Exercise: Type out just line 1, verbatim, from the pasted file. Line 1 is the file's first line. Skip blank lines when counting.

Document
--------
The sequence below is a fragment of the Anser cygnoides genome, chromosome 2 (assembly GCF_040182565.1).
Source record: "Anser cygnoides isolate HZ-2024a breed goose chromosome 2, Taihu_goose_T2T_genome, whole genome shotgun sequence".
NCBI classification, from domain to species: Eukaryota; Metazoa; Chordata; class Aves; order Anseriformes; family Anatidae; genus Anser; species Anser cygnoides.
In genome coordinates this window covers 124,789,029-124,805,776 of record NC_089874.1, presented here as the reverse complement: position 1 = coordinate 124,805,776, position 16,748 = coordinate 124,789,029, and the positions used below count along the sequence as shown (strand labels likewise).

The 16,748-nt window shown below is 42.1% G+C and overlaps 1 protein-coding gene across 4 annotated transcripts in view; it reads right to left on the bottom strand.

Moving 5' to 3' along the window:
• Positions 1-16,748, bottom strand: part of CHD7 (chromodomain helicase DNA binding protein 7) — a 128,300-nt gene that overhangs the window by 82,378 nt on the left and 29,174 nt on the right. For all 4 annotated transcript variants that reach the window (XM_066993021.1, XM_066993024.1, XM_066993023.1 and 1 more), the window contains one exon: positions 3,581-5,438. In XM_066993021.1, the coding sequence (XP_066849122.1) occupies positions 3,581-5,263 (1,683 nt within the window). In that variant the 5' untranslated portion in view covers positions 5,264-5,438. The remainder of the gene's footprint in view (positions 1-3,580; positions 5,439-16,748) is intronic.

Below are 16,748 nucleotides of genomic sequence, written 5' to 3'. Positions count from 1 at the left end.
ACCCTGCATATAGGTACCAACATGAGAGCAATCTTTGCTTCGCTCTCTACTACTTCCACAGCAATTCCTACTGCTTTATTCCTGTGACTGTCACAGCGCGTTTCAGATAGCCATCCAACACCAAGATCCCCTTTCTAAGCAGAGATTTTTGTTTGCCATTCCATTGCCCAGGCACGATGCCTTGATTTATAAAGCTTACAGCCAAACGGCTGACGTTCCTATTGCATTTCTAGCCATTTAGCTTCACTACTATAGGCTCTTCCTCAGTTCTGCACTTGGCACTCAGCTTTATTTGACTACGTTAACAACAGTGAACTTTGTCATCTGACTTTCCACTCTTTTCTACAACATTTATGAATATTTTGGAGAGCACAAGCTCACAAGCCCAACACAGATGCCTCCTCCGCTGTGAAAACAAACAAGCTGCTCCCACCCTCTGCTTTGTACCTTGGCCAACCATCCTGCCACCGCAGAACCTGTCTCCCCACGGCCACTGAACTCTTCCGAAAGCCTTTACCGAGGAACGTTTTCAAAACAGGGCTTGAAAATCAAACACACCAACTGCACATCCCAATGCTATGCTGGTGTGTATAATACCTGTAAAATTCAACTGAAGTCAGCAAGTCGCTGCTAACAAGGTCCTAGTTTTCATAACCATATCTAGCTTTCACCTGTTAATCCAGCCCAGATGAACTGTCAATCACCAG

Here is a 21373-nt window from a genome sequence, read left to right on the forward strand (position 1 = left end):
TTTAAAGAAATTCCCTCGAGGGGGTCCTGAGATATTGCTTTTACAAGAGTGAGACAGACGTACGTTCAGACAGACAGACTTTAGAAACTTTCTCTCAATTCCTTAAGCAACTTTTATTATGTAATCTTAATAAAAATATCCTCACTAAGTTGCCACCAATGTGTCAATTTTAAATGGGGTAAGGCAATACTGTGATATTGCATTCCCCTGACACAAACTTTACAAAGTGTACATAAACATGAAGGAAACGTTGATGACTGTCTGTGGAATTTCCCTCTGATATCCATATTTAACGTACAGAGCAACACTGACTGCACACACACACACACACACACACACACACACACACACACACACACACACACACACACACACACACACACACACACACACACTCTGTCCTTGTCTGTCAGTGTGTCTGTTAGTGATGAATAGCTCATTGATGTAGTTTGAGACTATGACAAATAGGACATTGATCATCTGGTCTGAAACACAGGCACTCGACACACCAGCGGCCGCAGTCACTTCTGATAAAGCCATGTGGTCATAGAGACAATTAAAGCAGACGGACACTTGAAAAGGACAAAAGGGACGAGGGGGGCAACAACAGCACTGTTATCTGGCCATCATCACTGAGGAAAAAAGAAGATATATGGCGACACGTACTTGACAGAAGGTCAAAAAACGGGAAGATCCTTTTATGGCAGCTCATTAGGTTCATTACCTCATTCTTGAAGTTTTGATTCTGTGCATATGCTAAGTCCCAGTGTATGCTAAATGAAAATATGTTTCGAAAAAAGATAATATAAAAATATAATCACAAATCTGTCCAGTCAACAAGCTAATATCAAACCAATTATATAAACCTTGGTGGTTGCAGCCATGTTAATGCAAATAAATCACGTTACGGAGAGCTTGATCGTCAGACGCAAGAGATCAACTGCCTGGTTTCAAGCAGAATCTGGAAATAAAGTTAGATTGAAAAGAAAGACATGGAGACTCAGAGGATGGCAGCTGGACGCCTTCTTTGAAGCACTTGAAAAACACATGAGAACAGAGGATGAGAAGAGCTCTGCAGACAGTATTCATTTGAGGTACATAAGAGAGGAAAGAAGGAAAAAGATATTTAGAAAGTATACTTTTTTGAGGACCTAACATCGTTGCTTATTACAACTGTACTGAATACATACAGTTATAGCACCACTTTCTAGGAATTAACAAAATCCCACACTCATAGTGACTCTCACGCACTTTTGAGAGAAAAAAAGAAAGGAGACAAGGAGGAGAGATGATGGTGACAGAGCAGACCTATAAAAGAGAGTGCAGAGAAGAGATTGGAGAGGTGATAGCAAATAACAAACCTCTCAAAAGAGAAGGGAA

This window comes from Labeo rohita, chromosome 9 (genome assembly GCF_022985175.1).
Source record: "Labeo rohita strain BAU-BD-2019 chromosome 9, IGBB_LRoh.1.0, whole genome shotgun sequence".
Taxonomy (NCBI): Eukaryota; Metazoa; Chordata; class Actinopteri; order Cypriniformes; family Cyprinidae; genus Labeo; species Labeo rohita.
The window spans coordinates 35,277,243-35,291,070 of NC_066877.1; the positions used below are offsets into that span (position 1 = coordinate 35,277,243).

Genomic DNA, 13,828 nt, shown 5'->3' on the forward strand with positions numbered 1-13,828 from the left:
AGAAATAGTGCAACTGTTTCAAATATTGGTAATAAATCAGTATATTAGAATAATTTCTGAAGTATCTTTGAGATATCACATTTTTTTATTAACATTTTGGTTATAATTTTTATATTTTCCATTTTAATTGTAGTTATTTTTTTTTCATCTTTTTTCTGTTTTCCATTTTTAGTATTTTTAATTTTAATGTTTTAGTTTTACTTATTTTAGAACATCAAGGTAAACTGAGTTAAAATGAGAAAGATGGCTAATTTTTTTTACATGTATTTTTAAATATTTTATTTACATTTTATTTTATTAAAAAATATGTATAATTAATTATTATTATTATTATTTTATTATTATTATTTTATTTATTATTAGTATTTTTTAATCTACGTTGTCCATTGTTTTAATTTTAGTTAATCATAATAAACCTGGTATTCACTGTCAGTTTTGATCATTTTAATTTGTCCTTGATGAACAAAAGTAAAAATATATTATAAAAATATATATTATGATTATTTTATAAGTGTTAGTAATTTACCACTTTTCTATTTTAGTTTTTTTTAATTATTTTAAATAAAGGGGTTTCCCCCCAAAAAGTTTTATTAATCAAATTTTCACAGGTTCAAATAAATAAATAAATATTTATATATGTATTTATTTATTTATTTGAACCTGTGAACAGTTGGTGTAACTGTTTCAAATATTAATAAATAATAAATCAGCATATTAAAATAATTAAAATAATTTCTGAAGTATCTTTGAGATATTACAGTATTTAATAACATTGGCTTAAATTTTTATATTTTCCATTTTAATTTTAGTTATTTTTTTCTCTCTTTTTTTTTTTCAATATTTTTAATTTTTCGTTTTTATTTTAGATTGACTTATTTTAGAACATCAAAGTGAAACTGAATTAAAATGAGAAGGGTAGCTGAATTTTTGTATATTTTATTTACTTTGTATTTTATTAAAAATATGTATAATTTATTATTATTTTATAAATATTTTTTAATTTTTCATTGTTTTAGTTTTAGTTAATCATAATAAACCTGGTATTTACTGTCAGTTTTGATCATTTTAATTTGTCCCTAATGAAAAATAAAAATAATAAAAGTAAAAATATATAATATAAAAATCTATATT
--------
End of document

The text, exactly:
The sequence below is a fragment of the Anser cygnoides genome, chromosome 2 (assembly GCF_040182565.1).